Below, a more detailed look at the four parts of UX design.
Dobe is now a full-time as a UX researcher, but she did some research as a UX designer, too—especially at the beginning of projects. The goal, Dobe says, was always "to really understand a user's needs, motivations [and] empathize with them in terms of enhancing a product or even creating a new product."
Specifically, Dobe's research duties ranged from reviewing quantitative and qualitative survey results to user testing.
Also known as usability testing, user testing involves learning about the user experience by simply observing how users go about completing key tasks within an app or platform. The process can highlight points of confusion in a more granular way than an interview might.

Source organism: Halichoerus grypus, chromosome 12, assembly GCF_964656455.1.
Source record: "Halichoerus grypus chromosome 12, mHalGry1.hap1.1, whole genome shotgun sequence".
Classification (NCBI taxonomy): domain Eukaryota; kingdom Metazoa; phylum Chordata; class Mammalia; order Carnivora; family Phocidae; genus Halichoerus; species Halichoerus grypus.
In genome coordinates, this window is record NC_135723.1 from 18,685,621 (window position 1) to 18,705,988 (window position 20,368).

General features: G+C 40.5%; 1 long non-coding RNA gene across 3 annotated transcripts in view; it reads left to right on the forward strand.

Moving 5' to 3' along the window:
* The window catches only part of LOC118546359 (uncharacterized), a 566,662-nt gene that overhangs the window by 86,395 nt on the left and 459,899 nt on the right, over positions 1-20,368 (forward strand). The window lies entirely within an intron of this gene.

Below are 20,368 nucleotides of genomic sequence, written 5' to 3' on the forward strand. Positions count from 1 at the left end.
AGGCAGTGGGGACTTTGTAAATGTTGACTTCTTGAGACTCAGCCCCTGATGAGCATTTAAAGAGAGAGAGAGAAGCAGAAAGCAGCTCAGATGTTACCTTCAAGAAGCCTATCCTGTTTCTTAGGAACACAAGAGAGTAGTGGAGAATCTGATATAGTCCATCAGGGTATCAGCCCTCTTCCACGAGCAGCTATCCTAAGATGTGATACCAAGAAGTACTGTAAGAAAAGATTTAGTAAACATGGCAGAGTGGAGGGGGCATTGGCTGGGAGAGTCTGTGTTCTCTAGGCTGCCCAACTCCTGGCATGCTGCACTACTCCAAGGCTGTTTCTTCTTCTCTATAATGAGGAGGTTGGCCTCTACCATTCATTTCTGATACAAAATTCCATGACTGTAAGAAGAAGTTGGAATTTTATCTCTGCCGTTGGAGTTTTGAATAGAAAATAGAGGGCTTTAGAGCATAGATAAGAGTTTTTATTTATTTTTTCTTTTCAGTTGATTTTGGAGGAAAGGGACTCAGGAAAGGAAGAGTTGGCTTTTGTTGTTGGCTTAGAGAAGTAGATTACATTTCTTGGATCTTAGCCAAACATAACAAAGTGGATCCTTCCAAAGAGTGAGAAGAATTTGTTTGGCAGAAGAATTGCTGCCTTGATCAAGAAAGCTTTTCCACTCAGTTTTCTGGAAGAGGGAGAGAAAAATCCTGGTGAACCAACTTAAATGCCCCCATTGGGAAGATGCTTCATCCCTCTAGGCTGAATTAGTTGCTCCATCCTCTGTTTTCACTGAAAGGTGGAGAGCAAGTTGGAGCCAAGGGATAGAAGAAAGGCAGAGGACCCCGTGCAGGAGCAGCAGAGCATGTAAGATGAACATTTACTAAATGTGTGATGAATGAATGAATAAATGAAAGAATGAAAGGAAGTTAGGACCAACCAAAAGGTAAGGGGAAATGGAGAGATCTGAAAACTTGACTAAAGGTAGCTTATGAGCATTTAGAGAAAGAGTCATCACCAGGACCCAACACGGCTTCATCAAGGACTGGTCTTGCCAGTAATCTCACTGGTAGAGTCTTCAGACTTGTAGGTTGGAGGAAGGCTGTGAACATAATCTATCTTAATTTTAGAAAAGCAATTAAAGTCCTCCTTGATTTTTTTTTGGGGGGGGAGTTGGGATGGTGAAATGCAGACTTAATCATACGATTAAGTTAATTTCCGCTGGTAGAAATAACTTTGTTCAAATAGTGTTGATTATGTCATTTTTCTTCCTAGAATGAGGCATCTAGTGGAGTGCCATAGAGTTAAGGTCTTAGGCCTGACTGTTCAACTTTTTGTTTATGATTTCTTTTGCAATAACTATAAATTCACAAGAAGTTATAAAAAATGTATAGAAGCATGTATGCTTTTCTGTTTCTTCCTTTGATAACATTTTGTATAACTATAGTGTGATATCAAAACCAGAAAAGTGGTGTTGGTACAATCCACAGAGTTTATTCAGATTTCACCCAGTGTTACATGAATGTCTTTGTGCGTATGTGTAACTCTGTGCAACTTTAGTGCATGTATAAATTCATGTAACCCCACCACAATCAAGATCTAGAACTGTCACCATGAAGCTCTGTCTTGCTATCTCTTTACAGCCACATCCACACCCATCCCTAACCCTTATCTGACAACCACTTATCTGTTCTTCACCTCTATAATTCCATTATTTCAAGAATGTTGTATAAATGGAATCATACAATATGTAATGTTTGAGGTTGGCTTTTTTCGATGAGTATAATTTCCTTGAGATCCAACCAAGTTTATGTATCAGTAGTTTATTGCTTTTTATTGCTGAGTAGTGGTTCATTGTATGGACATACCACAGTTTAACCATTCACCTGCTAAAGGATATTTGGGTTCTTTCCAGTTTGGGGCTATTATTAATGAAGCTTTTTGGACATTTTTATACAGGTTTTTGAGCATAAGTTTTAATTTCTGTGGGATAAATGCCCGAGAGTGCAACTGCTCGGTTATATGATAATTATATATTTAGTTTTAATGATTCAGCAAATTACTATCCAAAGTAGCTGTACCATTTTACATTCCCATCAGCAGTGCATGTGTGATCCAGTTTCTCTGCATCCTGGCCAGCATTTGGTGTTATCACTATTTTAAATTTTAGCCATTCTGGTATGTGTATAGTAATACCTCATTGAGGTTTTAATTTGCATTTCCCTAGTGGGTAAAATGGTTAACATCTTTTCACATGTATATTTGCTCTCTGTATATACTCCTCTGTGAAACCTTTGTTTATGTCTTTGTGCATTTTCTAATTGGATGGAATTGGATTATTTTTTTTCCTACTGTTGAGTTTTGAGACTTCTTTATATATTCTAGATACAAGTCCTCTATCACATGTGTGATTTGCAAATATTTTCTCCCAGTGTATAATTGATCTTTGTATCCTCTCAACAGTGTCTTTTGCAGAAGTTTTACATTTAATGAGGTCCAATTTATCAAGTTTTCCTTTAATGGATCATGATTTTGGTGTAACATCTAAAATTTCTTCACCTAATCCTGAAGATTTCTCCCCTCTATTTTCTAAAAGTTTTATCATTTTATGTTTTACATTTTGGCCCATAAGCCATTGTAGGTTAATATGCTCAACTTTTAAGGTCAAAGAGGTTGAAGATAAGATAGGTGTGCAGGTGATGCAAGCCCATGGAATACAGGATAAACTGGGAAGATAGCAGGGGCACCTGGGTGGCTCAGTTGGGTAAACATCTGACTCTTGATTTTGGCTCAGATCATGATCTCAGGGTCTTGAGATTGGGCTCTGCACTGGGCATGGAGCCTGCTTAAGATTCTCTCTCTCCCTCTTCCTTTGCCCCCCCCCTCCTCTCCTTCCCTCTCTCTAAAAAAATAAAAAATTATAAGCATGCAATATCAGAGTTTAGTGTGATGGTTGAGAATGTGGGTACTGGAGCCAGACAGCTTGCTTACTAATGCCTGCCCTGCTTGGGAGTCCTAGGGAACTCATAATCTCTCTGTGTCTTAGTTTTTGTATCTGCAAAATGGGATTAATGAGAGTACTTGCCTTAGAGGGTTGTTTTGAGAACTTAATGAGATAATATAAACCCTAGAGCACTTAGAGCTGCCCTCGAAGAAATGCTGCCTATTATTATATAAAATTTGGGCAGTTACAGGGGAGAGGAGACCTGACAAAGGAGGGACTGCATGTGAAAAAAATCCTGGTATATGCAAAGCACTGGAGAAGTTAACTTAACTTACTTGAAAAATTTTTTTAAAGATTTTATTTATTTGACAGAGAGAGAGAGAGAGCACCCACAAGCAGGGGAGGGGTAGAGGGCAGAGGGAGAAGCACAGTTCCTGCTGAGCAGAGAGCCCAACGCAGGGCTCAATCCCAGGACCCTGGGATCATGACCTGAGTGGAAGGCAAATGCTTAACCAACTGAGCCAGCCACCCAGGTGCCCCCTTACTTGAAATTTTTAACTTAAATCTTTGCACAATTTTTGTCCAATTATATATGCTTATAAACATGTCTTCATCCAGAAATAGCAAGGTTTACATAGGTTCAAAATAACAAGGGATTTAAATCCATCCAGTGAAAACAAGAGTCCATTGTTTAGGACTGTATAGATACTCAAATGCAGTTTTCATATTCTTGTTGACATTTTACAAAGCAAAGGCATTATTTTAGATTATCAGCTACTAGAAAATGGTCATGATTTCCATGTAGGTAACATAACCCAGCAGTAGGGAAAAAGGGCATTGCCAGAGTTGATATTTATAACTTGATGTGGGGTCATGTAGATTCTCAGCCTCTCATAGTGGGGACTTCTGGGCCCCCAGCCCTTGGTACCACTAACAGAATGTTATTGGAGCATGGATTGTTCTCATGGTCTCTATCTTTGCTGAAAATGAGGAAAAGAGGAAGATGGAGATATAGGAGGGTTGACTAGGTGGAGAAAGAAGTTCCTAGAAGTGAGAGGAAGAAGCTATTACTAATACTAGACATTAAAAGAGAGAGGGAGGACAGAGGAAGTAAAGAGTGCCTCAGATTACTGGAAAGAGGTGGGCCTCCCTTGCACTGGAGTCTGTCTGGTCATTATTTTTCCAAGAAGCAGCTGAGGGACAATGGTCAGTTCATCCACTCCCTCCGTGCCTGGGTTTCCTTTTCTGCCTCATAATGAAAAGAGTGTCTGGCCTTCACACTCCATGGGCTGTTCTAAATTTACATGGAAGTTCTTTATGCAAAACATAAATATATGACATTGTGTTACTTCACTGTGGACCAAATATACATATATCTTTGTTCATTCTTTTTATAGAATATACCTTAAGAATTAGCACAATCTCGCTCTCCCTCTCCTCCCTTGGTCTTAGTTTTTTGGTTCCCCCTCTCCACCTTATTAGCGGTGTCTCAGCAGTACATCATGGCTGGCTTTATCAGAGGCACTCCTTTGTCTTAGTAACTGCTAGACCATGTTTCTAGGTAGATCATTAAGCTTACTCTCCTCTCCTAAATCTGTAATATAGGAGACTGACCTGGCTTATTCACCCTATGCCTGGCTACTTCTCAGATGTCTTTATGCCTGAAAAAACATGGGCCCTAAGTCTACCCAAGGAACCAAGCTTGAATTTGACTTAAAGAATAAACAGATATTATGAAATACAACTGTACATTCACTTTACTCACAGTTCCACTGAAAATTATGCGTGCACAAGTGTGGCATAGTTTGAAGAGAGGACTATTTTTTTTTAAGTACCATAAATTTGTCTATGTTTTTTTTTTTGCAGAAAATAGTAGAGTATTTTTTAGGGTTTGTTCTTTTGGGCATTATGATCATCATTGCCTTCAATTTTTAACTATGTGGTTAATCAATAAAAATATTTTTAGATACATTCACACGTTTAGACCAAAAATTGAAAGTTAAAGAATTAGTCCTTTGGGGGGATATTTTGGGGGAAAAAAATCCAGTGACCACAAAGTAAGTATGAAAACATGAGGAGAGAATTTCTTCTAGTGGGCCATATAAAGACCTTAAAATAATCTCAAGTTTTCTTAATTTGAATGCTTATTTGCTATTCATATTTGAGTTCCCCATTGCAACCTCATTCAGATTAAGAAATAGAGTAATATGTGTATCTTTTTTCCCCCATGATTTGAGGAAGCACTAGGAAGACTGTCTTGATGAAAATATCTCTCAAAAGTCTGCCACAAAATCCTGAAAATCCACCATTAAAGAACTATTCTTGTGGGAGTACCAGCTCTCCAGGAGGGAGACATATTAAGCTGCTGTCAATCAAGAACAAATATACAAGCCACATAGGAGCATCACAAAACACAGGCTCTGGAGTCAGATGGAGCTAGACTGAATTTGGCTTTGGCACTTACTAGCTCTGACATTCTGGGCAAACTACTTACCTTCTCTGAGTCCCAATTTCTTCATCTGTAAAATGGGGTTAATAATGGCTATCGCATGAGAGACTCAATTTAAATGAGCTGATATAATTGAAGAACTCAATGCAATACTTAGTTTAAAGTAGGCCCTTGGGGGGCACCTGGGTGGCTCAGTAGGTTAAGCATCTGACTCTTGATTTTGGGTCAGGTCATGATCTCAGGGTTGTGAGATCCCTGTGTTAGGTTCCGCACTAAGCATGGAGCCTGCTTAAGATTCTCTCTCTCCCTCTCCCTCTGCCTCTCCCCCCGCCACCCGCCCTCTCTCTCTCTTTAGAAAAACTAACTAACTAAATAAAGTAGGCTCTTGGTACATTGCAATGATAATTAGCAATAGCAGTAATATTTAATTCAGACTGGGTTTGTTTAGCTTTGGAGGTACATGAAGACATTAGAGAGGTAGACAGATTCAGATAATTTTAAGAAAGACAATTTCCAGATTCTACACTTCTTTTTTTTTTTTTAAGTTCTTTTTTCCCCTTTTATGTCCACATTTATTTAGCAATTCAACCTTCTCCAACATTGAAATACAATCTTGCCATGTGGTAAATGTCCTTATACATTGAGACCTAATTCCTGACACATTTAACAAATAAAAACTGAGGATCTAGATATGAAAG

UX designers "really get to know [users]," Granja says of the process.
Her user testing focuses on the features that stakeholders agree need feedback. Granja begins by laying out goals for testing, identifying the key interfaces to study — for instance, a homepage or a profile page — and the key learning objectives for each interface.
From there she designs the script. This is the standardized monologue UX designers read before a user test begins, which lays out ground rules and introduces the task. What that task is, exactly, varies by product. On Instagram, for example, it might be uploading a photo; on LinkedIn, it might be adding a new job to your resume.
Sometimes, as a "dress rehearsal" for a user test with consumers, Granja asks her coworkers to try out a new feature.
User research can also involve user interviews. Dobe, though, would never ask a user something as straightforward as, "What do you like about this product?" Instead, she and Granja often ask users about their experiences in the industry, completely separate from the products they're researching.
"It's the antithesis of asking people what they want," Dobe says. "It’s really an art."